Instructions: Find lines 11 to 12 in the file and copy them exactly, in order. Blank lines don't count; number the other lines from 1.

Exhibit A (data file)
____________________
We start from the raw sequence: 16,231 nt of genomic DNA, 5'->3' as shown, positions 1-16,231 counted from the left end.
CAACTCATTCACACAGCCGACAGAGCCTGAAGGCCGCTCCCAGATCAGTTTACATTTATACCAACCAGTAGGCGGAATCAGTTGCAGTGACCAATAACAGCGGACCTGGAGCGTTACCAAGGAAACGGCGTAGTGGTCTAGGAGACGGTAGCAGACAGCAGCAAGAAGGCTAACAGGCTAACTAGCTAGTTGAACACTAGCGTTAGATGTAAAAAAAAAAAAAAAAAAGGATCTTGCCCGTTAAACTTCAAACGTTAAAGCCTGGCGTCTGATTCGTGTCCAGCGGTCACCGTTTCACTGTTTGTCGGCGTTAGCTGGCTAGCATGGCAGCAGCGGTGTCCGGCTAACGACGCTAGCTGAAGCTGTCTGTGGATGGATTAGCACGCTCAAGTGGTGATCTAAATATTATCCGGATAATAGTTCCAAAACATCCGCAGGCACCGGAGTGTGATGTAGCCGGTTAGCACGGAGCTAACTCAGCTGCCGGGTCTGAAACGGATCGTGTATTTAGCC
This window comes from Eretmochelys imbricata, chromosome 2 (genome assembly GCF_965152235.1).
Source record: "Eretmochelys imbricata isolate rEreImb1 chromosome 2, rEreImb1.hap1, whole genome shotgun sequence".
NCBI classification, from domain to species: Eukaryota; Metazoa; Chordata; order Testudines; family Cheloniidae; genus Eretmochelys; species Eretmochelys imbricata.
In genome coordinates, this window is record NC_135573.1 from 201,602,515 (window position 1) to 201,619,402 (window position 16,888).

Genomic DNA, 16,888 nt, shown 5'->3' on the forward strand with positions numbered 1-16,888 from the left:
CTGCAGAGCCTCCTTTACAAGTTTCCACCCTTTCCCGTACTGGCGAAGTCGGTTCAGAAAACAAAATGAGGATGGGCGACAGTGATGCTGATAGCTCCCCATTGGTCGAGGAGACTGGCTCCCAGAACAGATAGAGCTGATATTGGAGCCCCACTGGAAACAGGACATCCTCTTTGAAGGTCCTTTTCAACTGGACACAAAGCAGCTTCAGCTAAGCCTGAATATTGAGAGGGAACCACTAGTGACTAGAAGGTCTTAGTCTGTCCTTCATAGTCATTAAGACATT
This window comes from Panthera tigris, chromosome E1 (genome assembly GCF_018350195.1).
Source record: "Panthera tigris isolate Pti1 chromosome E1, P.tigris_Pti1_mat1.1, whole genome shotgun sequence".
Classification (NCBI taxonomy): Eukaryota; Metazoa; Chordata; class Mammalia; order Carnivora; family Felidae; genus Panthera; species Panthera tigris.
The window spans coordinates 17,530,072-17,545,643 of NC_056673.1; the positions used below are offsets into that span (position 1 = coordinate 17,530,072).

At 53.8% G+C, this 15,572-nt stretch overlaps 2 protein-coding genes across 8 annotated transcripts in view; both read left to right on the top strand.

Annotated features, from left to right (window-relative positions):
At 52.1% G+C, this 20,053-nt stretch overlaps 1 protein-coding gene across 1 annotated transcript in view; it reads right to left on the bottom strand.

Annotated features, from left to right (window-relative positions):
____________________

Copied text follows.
Classification (NCBI taxonomy): Eukaryota; Metazoa; Chordata; class Mammalia; order Carnivora; family Felidae; genus Panthera; species Panthera tigris.
The window spans coordinates 17,530,072-17,545,643 of NC_056673.1; the positions used below are offsets into that span (position 1 = coordinate 17,530,072).